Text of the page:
Do body build and composition influence striae distensae occurrence and visibility in women?

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Abstract

Background:

Striae have been reported to be one of the most common skin changes and a commonly encountered esthetic problem.

Objectives:

To analyze risk factors of striae not associated with pregnancy and verify if body build and composition influence striae distensae (SD) occurrence and visibility.

Methods:

Eighty female students (40 with striae (the mean age 23.9 years, SD 2.05 years) and 40 without these lesions (24.7 years, SD 6.2 years)) were included in the study. The subjects were asked to fill out a questionnaire including questions concerning risk factors of SD. Body build and composition were examined using Tanita SC-331S Body Composition Analyzer.

Results:

Women without striae more often reported a history of intended weight loss (P < .0001), less frequently had a history of contraceptives intake (P < .001) and more often their family history of striae was negative or unknown (P = .01). Multivariate analysis including body build and composition parameters indicated BMI as risk factor of SD (P = .021; OR =1.155, 95% CI 1.006; 1.325).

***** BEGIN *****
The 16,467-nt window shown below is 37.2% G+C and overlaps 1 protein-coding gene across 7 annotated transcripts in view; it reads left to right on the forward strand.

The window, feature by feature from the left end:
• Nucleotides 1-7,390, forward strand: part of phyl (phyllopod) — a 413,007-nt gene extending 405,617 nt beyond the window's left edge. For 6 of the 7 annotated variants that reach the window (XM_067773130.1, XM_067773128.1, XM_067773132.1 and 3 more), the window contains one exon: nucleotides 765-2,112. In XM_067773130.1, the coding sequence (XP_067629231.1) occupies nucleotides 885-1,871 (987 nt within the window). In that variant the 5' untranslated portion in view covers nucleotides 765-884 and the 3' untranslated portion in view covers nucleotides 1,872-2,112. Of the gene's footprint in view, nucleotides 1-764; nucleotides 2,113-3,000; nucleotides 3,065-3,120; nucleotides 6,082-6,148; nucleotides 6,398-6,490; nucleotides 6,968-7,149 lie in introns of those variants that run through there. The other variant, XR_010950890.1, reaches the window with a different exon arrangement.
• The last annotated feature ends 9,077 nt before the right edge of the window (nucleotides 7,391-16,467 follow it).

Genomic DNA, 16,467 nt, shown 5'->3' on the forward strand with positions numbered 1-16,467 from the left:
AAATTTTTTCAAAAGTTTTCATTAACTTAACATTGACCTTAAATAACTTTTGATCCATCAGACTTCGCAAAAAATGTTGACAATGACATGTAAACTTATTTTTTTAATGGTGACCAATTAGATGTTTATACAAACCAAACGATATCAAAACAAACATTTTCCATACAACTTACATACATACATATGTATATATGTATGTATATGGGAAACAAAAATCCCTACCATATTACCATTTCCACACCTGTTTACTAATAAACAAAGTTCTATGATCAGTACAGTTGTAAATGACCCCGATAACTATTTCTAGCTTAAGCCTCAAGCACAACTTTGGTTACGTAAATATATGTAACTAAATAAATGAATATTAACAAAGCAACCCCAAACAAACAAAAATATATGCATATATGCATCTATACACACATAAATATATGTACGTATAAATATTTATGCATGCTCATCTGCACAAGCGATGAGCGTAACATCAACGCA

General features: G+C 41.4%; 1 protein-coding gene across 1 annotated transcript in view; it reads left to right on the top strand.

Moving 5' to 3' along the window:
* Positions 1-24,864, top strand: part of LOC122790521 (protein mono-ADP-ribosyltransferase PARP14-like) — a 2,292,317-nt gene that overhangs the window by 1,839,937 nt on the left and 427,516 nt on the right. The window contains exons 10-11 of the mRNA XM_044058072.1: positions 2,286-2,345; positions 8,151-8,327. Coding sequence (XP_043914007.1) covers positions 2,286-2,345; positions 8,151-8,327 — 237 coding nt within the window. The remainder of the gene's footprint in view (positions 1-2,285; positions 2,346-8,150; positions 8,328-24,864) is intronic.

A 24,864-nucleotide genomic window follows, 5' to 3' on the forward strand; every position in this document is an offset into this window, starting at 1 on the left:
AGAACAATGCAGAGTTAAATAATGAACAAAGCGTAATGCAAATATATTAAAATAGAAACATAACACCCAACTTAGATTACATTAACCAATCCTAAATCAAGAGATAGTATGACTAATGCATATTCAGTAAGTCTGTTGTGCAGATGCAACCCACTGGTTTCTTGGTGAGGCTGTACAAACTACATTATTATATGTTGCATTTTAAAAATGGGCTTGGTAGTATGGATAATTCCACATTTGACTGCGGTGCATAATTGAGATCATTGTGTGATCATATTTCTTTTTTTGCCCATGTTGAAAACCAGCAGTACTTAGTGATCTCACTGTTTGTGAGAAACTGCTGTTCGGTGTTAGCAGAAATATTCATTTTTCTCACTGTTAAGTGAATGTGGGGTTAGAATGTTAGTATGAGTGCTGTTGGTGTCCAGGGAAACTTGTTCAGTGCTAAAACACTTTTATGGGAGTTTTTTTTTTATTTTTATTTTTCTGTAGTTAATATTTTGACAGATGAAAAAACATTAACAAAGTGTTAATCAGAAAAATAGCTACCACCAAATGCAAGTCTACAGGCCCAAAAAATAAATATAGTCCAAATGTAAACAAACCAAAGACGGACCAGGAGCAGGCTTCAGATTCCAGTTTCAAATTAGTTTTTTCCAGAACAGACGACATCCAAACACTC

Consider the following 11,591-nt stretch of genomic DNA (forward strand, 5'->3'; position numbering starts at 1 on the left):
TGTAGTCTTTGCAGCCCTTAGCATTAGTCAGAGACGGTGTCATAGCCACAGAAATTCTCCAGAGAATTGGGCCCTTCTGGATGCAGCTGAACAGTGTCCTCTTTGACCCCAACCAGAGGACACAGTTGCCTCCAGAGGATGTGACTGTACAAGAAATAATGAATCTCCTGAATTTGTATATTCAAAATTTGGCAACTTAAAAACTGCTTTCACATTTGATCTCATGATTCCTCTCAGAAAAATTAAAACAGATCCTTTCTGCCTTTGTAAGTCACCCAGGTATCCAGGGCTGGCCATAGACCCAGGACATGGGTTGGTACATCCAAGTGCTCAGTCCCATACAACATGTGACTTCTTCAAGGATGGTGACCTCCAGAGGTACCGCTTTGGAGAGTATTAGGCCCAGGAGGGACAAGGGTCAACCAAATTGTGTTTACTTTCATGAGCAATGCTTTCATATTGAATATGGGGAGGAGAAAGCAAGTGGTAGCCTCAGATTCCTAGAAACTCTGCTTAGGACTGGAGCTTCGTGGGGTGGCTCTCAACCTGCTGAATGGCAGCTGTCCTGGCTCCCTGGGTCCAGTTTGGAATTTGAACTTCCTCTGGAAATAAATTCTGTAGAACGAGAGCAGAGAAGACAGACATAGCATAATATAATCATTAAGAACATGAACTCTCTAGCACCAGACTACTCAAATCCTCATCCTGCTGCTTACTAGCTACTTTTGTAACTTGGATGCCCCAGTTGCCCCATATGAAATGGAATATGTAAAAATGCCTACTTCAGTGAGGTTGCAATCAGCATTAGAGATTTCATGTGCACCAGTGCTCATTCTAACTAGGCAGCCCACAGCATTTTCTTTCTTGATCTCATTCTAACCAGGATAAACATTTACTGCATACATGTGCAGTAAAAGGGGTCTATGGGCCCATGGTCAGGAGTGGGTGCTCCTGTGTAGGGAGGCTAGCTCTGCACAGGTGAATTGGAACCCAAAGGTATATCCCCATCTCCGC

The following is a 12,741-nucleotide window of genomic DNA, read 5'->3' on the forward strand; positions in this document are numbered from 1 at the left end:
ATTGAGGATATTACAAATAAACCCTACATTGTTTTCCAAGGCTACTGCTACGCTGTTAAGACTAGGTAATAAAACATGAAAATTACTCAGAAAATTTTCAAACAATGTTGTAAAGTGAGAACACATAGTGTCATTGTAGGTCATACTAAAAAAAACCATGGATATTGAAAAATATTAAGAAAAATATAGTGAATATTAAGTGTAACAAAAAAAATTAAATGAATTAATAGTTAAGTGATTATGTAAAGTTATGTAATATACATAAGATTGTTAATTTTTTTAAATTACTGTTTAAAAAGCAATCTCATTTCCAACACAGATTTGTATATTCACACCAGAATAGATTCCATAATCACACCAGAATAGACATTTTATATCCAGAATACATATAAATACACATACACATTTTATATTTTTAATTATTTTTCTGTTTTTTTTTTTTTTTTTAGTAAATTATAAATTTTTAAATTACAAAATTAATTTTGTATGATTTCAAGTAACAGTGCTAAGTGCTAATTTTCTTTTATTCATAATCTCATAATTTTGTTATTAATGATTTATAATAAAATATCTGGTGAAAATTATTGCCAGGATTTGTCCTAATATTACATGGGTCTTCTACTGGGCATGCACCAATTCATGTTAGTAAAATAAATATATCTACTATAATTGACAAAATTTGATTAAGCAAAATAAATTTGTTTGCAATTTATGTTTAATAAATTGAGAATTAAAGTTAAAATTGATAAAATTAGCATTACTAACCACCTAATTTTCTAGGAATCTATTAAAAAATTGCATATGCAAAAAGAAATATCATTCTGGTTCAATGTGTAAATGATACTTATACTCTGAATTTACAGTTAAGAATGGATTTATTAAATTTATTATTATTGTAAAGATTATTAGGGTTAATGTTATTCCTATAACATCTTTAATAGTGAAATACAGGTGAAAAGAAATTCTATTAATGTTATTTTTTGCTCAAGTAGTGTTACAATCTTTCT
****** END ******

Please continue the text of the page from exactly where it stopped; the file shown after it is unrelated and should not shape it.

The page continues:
Conclusions:

History of contraceptives intake and a family history of striae are risk factors of SD occurrence, while weight loss can reduce the risk of these lesions. BMI appeared to be the risk factor of striae visibility, especially in abdomen, but not on the buttocks. Further clinical researches are needed to examine the pathophysiology of this condition and to inform patients about the possibility to reduce the risk of striae occurrence.

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